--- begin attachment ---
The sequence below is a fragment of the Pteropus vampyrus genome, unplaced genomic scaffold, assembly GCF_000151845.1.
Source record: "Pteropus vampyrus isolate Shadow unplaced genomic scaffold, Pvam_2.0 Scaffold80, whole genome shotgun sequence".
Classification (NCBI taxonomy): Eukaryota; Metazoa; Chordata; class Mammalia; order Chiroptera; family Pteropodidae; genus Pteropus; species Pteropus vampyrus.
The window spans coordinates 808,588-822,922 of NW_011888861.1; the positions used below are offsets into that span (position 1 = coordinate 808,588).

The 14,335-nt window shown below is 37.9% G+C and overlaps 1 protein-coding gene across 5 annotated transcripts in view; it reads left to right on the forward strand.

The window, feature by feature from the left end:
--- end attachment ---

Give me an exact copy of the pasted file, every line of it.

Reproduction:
The sequence below is a fragment of the Pteropus vampyrus genome, unplaced genomic scaffold, assembly GCF_000151845.1.
Source record: "Pteropus vampyrus isolate Shadow unplaced genomic scaffold, Pvam_2.0 Scaffold80, whole genome shotgun sequence".
Classification (NCBI taxonomy): Eukaryota; Metazoa; Chordata; class Mammalia; order Chiroptera; family Pteropodidae; genus Pteropus; species Pteropus vampyrus.
The window spans coordinates 808,588-822,922 of NW_011888861.1; the positions used below are offsets into that span (position 1 = coordinate 808,588).

The 14,335-nt window shown below is 37.9% G+C and overlaps 1 protein-coding gene across 5 annotated transcripts in view; it reads left to right on the forward strand.

The window, feature by feature from the left end: